Consequently, “from whence” is far from rare today, has actually been commonly used since the 13th century, and was very popular in the 16th and 17th centuries. It has been used, indeed, by some very famous writers (“Let him walke from whence he came,” Shakespeare, Comedy of Errors, 1616; “From whence have we derived that spiritual profit?”, Dickens, Bleak House, 1853). “From hence” and “from thence” have been similarly popular over the centuries.

But such an illustrious pedigree hasn’t conferred immunity from censure on “from whence.” Samuel Johnson called it “a vicious mode of speech” in 1755 (though “vicious” was not as strong a word then as today), and 18th, 19th and 20th century grammarians have almost unanimously condemned “from whence.” Since “hence” has gradually lost its connotation of physical location and is now used mostly in reference to either logic in the sense of “from this flows that” (“He died broke, hence the money he stole was never repaid”) or time (“Six years hence we’ll look back at this and laugh.”), “from hence” is almost never encountered. “From thence” keeps its head down these days and is rarely spotted in the wild.

The bottom line on the “whence” versus “from whence” question is the same as that in a hundred other usage questions. There’s nothing really “wrong” with “from whence,” and it’s attained the status of a common idiom in the minds of many literate people. The only question is whether you satisfy the sticklers with a simple naked “whence,” or risk their wrath but ensure comprehension in your audience by going with “from whence.”

3 comments to Whence/Hence/Thence

  • Stephen Parsons

    Let’s also not forget their complements, whither, hither, and thither: to where, to here, and to there, respectively. I’ve loved all these since taking high school German where (some of) their equivalents are common or even required in modern usage: woher=whence, wohin=whither (wo=[at] where); daher=hence ….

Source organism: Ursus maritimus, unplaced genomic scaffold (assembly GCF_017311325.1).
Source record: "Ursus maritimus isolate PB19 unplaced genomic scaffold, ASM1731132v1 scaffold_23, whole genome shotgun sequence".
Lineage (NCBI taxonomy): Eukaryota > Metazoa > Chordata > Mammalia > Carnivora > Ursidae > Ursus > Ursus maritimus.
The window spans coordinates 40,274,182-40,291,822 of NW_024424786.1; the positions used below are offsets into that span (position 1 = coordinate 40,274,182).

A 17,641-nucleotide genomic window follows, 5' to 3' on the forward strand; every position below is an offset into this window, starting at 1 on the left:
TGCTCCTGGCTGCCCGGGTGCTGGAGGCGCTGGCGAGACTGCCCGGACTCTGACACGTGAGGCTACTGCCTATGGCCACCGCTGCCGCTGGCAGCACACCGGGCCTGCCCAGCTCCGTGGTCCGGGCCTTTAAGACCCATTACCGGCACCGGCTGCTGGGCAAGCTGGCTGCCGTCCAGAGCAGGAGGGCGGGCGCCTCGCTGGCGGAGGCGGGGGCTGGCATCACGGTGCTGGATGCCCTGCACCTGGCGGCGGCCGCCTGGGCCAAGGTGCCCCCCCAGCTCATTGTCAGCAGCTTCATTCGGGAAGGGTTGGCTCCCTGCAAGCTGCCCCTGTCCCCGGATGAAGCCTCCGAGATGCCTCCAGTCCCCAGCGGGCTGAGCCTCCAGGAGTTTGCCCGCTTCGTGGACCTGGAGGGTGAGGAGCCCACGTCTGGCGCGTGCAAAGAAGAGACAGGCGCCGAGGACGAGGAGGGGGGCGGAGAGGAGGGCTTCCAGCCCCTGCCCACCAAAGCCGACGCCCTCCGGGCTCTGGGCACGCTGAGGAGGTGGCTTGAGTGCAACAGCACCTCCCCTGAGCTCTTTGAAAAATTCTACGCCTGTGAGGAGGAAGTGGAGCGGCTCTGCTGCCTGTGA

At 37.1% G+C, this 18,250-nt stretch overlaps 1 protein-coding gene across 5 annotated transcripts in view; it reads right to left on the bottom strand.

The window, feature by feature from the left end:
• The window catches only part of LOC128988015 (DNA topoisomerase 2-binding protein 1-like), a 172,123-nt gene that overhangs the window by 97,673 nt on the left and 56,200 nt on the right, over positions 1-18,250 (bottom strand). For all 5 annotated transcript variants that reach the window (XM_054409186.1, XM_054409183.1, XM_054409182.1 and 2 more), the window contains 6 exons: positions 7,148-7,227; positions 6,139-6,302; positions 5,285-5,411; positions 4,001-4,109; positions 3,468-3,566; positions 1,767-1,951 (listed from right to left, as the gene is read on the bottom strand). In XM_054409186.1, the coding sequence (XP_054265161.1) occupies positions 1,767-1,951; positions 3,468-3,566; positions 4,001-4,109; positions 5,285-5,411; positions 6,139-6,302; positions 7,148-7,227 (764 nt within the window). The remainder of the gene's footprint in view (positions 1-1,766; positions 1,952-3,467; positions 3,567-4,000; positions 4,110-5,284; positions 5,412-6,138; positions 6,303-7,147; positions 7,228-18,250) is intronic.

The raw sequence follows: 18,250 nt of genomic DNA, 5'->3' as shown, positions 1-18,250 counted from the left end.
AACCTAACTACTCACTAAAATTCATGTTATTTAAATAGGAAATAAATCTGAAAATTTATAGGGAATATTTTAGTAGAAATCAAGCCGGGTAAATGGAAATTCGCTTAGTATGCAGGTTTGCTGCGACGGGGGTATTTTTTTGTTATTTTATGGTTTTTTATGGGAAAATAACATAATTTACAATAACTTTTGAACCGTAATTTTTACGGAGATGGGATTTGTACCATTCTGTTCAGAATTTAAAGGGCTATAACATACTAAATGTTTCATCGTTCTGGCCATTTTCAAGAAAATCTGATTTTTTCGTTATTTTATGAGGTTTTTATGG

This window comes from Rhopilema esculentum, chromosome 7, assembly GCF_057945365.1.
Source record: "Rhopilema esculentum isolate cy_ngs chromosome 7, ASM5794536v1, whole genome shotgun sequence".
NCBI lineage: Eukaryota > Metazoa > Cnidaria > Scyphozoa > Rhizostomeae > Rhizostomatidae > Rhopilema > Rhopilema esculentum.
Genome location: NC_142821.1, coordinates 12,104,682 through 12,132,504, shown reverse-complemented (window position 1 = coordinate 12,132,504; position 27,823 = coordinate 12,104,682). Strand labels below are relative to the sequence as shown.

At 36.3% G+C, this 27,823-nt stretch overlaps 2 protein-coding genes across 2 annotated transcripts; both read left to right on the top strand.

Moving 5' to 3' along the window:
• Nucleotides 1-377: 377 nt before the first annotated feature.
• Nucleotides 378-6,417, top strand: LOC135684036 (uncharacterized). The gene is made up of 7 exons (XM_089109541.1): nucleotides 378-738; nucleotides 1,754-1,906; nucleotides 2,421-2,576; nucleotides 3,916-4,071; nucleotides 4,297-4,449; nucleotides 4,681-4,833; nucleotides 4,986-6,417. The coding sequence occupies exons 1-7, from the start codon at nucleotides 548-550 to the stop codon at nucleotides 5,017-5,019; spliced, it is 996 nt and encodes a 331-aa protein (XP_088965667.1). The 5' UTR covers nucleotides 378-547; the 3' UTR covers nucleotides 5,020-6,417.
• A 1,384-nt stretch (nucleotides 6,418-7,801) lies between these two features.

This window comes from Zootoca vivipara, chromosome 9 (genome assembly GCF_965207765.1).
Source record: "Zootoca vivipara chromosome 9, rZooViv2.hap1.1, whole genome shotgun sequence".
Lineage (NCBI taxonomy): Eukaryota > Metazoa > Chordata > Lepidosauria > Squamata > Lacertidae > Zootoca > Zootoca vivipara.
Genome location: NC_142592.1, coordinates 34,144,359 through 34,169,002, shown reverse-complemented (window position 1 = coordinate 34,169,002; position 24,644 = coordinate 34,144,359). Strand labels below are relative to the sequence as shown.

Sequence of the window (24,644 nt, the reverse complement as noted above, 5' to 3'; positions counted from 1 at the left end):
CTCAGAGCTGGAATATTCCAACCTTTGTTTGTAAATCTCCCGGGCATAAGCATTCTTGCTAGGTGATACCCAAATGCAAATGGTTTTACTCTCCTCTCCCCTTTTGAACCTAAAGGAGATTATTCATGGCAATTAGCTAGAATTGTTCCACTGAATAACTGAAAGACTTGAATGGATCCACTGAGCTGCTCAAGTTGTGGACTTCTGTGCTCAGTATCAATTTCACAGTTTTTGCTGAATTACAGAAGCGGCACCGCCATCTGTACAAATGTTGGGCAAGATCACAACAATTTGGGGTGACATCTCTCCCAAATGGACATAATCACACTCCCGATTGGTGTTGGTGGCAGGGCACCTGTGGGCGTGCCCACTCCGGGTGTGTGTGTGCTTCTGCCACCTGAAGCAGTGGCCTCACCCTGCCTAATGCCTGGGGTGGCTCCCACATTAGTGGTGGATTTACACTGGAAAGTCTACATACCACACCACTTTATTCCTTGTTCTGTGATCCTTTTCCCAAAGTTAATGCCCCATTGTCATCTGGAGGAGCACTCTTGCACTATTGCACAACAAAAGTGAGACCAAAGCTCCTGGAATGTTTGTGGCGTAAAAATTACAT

Speaking of German, their notion of “separable prefixes” on verbs made a lot of sense out of many adverbial constructions in English. For example, the verb “aufstehen” means “stand up”. When used in a non-infinitive form, the prefix breaks off like “steh auf!” (stand up!). Similarly “aufwecken” becomes “weck auf!” (wake up!). [Common classroom phrases? ;-)]

  • Matthew Schultz

    Spot on! This clearly lays out everything that was bugging me. I’ll be sure to read my crowd before deciding whether to insert the “from.”

  • Andrew

    It’s all very well to be a purist, but Shakespeare used “from whence” in nearly a quarter of his plays and several poems. The phrase was also used by both Jane Austen and Lord Byron in personal conversation.
    All three are still regularly in included in high school and university curricula and not as negative role models.